A curious case about to be decided by the Supreme Court of Georgia could have profound implications for constitutional government in the United States.
In 2012, the state legislature passed a so-called “fetal pain law,” which bans abortions after 20 weeks and grants district attorneys access to patients’ medical records. Three doctors promptly filed a lawsuit against the state, arguing that the law violates individuals’ privacy rights under the state constitution. Claiming “sovereign immunity” from litigation, officials in the state argued that its legislature cannot be sued by citizens who claim they have been harmed by its unconstitutional laws. The case—Lathrop v. Deal—has taken five years to wind through the Georgia court system. In the process it has created some unlikely alliances among special interest groups—including a pro-gun group and human rights organizations—and sparked an intense debate about state immunity from citizens’ lawsuits.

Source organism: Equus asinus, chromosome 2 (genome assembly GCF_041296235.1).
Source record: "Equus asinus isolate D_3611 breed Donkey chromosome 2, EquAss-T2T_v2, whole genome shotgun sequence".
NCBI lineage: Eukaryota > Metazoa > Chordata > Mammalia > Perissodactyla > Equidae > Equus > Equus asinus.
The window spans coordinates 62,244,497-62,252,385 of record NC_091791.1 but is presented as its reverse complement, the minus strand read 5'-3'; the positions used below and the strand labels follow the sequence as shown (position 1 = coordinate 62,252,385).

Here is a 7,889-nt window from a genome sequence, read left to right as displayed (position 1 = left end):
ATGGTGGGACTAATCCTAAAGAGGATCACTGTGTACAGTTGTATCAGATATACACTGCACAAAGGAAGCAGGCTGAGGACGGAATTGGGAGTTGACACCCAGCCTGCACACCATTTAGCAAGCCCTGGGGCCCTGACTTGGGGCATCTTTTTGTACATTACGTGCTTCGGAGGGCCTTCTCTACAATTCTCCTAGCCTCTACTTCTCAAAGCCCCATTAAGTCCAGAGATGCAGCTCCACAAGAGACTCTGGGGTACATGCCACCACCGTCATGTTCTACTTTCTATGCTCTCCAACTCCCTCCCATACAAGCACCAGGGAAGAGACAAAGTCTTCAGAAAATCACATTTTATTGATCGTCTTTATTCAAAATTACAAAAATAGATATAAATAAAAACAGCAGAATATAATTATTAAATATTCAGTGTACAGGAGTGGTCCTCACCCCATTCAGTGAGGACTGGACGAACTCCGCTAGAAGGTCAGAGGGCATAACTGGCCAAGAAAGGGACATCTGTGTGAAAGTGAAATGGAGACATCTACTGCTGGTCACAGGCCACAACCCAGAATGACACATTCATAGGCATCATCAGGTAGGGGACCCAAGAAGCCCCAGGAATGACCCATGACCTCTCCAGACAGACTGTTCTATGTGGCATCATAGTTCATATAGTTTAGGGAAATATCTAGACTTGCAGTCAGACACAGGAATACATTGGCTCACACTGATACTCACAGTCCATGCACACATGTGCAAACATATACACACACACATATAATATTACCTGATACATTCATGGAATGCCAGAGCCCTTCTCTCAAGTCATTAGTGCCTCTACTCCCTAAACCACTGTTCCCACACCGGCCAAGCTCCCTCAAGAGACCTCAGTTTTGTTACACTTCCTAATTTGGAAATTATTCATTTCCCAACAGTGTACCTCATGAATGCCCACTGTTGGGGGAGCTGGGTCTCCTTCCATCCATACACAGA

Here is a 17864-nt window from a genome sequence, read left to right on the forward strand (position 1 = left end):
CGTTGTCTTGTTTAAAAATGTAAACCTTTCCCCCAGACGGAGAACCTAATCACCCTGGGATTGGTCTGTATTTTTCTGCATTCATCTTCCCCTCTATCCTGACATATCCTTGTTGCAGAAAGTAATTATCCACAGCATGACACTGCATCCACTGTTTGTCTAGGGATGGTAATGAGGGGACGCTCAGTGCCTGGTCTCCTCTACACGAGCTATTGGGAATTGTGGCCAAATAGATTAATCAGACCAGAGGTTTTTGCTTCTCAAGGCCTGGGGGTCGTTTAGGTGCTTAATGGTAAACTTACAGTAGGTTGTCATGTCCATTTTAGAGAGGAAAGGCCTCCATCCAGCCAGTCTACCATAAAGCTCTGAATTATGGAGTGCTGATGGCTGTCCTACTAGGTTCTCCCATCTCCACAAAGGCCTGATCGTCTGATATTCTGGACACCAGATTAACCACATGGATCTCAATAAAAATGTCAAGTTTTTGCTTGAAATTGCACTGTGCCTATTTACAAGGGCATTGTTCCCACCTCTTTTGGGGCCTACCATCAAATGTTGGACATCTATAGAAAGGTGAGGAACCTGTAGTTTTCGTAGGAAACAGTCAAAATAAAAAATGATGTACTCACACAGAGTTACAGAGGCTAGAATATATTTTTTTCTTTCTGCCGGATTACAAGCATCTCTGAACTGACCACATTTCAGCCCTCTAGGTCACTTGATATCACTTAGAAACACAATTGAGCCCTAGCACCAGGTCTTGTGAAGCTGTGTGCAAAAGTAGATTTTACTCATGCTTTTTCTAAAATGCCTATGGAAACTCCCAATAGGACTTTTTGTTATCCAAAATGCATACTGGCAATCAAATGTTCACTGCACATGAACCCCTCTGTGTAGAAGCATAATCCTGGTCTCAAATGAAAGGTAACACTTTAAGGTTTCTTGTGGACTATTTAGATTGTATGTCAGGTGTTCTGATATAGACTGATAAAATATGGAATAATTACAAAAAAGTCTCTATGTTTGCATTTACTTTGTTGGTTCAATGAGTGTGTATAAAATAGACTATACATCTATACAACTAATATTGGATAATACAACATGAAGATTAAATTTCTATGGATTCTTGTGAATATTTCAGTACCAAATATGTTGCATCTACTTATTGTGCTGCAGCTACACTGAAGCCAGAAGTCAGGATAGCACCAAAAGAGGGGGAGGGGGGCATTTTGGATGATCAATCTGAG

While many states have enacted legislation barring or capping damages claims against states, Georgia’s case is vexing in that the doctors are not seeking money but relief from an unconstitutional law. The central question at stake has its roots in a 1991 amendment to Georgia’s constitution, which made the legislature responsible for waiving sovereign immunity for the state, its agencies, and its officials. That means state officials cannot be sued except under especially egregious circumstances—if they neglect their ministerial duties or “act with malice.” Yet the issue in this case, the appellants argue, is not that state officials refuse to enforce a statute. It’s that they are currently enforcing an unconstitutional one.
And that’s exactly the rub. The doctors and their lawyers argue that if the principle of sovereign immunity applies in this case, the state’s system of checks and balances will collapse. During oral arguments before the Supreme Court in January, Don Samuel, a lawyer for the appellants, said it would be “an astounding proposition” for the justices to “single out this state as the only state in the entire country in which the Bill of Rights is subservient to the whims of the legislature.” The court has set for itself a deadline of July 2 to hand down a decision in the case.
The principle of sovereign immunity in the United States is a vestige of the English common-law system. It is derived from the legal maxim, Rex non potest peccare: the king can do no wrong.